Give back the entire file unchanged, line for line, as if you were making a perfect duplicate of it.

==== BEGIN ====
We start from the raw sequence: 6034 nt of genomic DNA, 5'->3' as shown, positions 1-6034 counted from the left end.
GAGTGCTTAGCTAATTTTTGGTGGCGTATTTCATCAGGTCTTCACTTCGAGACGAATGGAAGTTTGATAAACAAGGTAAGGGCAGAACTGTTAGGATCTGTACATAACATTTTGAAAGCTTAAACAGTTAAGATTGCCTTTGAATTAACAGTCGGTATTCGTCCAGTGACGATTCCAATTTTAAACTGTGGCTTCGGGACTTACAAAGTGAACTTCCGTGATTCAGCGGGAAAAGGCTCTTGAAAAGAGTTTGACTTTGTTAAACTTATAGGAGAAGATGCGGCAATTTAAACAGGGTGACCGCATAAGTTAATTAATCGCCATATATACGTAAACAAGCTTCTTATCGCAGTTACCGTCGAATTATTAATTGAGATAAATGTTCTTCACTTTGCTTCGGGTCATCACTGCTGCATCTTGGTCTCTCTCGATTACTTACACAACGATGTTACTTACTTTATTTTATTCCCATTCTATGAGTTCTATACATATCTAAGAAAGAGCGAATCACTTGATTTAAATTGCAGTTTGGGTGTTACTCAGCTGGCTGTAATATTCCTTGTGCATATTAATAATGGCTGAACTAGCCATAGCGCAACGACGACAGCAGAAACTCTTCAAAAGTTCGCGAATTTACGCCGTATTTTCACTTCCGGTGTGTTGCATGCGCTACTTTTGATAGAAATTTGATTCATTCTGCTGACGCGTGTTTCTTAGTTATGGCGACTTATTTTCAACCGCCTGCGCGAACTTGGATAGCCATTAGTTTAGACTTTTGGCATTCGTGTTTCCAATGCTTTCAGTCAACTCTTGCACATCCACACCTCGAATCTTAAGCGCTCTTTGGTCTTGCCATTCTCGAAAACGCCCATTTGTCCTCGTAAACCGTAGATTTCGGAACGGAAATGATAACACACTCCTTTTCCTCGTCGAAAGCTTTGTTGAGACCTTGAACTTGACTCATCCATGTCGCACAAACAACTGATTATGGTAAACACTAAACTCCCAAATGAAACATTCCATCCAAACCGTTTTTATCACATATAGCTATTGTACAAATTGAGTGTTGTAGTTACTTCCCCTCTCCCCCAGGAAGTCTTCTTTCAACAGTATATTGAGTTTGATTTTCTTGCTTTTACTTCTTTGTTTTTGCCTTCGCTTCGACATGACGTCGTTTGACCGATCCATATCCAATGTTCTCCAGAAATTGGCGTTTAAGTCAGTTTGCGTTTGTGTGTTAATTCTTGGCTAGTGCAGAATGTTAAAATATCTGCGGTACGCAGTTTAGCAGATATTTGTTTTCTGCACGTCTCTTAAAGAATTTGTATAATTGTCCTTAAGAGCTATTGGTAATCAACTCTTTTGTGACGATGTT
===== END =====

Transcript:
We start from the raw sequence: 6034 nt of genomic DNA, 5'->3' as shown, positions 1-6034 counted from the left end.
GAGTGCTTAGCTAATTTTTGGTGGCGTATTTCATCAGGTCTTCACTTCGAGACGAATGGAAGTTTGATAAACAAGGTAAGGGCAGAACTGTTAGGATCTGTACATAACATTTTGAAAGCTTAAACAGTTAAGATTGCCTTTGAATTAACAGTCGGTATTCGTCCAGTGACGATTCCAATTTTAAACTGTGGCTTCGGGACTTACAAAGTGAACTTCCGTGATTCAGCGGGAAAAGGCTCTTGAAAAGAGTTTGACTTTGTTAAACTTATAGGAGAAGATGCGGCAATTTAAACAGGGTGACCGCATAAGTTAATTAATCGCCATATATACGTAAACAAGCTTCTTATCGCAGTTACCGTCGAATTATTAATTGAGATAAATGTTCTTCACTTTGCTTCGGGTCATCACTGCTGCATCTTGGTCTCTCTCGATTACTTACACAACGATGTTACTTACTTTATTTTATTCCCATTCTATGAGTTCTATACATATCTAAGAAAGAGCGAATCACTTGATTTAAATTGCAGTTTGGGTGTTACTCAGCTGGCTGTAATATTCCTTGTGCATATTAATAATGGCTGAACTAGCCATAGCGCAACGACGACAGCAGAAACTCTTCAAAAGTTCGCGAATTTACGCCGTATTTTCACTTCCGGTGTGTTGCATGCGCTACTTTTGATAGAAATTTGATTCATTCTGCTGACGCGTGTTTCTTAGTTATGGCGACTTATTTTCAACCGCCTGCGCGAACTTGGATAGCCATTAGTTTAGACTTTTGGCATTCGTGTTTCCAATGCTTTCAGTCAACTCTTGCACATCCACACCTCGAATCTTAAGCGCTCTTTGGTCTTGCCATTCTCGAAAACGCCCATTTGTCCTCGTAAACCGTAGATTTCGGAACGGAAATGATAACACACTCCTTTTCCTCGTCGAAAGCTTTGTTGAGACCTTGAACTTGACTCATCCATGTCGCACAAACAACTGATTATGGTAAACACTAAACTCCCAAATGAAACATTCCATCCAAACCGTTTTTATCACATATAGCTATTGTACAAATTGAGTGTTGTAGTTACTTCCCCTCTCCCCCAGGAAGTCTTCTTTCAACAGTATATTGAGTTTGATTTTCTTGCTTTTACTTCTTTGTTTTTGCCTTCGCTTCGACATGACGTCGTTTGACCGATCCATATCCAATGTTCTCCAGAAATTGGCGTTTAAGTCAGTTTGCGTTTGTGTGTTAATTCTTGGCTAGTGCAGAATGTTAAAATATCTGCGGTACGCAGTTTAGCAGATATTTGTTTTCTGCACGTCTCTTAAAGAATTTGTATAATTGTCCTTAAGAGCTATTGGTAATCAACTCTTTTGTGACGATGTT